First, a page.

Another gray morning Charles peered out his window until she approached the boat wreck and sat by it, like part of the wreckage itself. He said to himself, “A year and a half is too long.” He put on his shoes and jacket.

            He used a walking stick to keep his balance on the rocks until he could lean against the beam that had once been the boat’s prow.

            “Jane.” He waited for her to make eye contact.

            She looked up with reluctance in her eyes.

            “How long will you keep doing this?”

            She adjusted herself on the rocks and leaned against a rib. Then looked out at the sea.

            “Jane! No more silence. You have to move past this.”

            “Do I?”

            “Yes. You do.”

            Her gaze turned back to him. “Why?”

            “Why?” he muttered to himself. “Because . . .” He shook his head, then stammered as one does when words elude the tongue. “Because you need to start over again. A new husband, a new family. There are men up there who could use a wife. Who need a good woman like you.” He paused and she remained still. “You need a good husband too.”

            “I’m no good for that any more. You of all people should know.”

            “No. You can start over again.” He knelt with one knee to the rocks and leaned forward. “You could be happy again—if you allow yourself.”

            “I don’t want to be happy.”

            “You’re deceiving yourself. I remember how happy you were as a child and how happy you were with Bobby. I have no doubt you could be happy again.”

            “It would be wrong.” She shook her head. “Immoral.”

            He looked down with a heavy breath. “Immoral to be happy.”

            “You know I told him to go out that day. That we needed a good catch to pay our bills.” She dug her nails into a boat rib. “You’d gone out in weather like that. That’s what men do. I even said a prayer and told him he’d be okay.”

            Charles clenched his teeth and looked away from her. “I know,” he whispered.

            A gull cawed as it swooped by and landed near the water. It stepped from stone to stone, scanning and pecking. An ordinary day of its ordinary life. It glanced at them, whether hoping for food or wary of a sudden move. Then it strutted away to leave them in their disconnected world.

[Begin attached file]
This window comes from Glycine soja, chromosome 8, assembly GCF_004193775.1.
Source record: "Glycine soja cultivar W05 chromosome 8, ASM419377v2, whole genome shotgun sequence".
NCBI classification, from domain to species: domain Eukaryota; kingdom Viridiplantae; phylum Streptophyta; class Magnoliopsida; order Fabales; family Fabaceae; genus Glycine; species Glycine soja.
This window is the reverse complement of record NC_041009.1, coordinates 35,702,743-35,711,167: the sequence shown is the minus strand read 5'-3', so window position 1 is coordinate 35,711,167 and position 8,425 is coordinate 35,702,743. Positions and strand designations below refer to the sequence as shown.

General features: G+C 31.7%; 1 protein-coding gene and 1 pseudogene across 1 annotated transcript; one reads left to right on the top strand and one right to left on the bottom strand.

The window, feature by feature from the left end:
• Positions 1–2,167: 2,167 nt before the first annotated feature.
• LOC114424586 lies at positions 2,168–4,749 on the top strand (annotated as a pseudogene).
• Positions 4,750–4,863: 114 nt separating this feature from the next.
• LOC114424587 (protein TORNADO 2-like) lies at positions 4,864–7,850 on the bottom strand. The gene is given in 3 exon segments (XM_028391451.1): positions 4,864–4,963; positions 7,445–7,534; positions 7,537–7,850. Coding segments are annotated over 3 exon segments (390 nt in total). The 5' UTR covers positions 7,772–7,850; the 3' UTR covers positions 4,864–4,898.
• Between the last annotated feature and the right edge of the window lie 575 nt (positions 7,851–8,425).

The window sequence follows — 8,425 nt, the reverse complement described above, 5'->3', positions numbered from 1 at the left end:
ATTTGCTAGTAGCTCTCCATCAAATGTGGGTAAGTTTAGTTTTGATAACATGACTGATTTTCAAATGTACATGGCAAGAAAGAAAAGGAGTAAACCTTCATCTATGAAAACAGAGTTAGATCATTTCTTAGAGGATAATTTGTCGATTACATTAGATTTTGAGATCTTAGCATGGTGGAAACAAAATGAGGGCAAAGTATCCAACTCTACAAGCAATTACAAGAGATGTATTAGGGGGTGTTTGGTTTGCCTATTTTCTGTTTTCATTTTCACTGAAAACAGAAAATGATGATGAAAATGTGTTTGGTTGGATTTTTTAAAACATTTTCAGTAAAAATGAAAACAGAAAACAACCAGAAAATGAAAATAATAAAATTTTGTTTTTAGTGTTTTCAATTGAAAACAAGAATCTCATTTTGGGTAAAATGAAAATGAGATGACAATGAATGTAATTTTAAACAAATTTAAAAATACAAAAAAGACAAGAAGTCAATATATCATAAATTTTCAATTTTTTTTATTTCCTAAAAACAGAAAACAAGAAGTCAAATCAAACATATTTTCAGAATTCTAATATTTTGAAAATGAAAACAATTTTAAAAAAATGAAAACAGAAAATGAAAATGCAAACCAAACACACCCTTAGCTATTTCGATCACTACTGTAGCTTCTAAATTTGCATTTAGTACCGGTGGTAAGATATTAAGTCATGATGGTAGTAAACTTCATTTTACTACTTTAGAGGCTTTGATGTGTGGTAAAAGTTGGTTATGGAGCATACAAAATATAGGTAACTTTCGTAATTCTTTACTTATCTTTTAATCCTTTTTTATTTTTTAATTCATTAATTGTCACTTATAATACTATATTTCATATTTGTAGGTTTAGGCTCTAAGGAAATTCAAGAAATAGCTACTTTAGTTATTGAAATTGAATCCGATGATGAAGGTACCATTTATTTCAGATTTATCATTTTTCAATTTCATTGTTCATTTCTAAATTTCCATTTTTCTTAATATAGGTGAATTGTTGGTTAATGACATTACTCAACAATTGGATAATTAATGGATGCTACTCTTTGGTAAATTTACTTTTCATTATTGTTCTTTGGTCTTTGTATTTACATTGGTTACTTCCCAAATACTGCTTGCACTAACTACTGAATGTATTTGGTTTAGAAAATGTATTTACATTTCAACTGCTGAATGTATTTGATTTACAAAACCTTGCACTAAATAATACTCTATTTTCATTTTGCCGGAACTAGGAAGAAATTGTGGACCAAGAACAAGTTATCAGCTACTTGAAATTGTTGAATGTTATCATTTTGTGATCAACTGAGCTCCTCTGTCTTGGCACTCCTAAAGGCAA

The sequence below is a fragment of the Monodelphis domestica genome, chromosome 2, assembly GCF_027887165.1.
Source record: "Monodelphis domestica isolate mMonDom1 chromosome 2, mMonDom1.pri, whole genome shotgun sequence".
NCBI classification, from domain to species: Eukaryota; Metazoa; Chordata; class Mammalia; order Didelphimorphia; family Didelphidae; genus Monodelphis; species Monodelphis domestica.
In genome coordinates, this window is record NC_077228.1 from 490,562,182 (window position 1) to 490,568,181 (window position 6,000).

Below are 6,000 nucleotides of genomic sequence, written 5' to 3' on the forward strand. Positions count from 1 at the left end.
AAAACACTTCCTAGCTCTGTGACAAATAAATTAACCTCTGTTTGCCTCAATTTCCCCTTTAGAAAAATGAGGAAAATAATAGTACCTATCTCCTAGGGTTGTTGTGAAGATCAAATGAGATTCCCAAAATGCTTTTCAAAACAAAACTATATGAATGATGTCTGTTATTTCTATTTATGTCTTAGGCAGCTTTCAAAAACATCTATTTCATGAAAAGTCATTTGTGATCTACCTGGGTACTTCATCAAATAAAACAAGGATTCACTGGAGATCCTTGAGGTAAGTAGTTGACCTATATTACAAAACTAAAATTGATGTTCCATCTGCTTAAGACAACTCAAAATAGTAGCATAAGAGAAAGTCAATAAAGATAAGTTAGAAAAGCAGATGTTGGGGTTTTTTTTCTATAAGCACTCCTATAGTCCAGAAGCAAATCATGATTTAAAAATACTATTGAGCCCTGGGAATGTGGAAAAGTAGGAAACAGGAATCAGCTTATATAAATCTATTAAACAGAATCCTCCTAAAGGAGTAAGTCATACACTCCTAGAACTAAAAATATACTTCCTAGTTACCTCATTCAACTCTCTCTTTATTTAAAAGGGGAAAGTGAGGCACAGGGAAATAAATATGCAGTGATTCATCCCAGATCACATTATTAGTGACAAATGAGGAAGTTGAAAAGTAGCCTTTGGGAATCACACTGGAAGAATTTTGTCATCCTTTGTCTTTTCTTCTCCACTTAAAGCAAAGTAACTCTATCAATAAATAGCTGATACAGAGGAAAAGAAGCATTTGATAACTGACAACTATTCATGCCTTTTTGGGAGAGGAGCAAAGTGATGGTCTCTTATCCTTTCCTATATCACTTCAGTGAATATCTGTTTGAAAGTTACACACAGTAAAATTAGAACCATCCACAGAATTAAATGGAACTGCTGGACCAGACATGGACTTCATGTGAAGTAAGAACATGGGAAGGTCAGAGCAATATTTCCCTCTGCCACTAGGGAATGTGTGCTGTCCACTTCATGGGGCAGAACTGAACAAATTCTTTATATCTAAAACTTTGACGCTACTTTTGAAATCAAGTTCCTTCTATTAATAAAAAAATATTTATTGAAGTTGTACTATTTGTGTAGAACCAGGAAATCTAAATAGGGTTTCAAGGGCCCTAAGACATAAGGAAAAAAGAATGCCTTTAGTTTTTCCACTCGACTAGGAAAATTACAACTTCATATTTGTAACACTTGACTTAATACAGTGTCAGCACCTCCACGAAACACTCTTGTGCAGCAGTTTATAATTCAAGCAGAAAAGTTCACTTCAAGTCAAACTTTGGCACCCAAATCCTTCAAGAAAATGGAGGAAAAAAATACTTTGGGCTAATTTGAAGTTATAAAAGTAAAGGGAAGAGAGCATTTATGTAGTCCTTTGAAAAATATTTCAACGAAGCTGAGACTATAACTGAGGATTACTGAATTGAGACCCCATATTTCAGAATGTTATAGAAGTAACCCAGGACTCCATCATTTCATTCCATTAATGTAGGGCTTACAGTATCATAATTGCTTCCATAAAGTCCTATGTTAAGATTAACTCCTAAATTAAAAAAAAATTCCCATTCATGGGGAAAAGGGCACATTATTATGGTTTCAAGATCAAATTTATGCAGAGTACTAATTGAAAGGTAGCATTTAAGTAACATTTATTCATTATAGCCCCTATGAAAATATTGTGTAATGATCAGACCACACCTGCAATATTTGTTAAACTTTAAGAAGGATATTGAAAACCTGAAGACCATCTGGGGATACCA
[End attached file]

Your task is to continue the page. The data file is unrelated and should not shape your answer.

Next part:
Her nails still in the wood, her eyes were as vacant as her voice, “You don’t need to keep coming out here.”

            “I care about you. You’ve grieved long enough.”

            She looked down and folded her hands in her lap.

            “Look at you. Since Bobby’s been gone, you haven’t had the money to buy clothes or to keep up your home. It’s run down.”

            “The roof’s still standing.”

            “It leaks.”

            “I have buckets.”

            “And you don’t have enough to eat. You’ve lost weight.”

            “Women are always trying to lose weight.”

            Charles stood and growled in disapproval. “I will not let you continue doing this.”

            “You can’t stop me.”

            The two allowed a brief stillness to settle. He leaned against the prow and she against a rib—like two opposing remnants of the accident that refused to concede. The shroud of gray slowly lifted above the hill that abutted the beach. Foot-high waves washed the shoreline. Their slow, rhythmic gush rinsed so much away, yet nothing seemed able to wash away the death shroud in which she wrapped herself.

            “Life goes on, Jane, whether you like it or not.” He sighed. “And you might as well get on with it. Life is slow in this village, but it doesn’t stop. You’re pretending it stopped.”

            “Leave me alone.”

            “Accidents happen. Boats sink in storms. Fishermen drown. That’s part of the deal, always has been. You knew that when you married Bobby.”

            Jane remained quiet.

            Charles lifted his hands with exasperation. “He would have gone out whether you told him to or not.”

            “No, he wouldn’t have.”

            “It was his nature to hesitate while he sized up a difficulty. Then he would pursue it with everything he had.”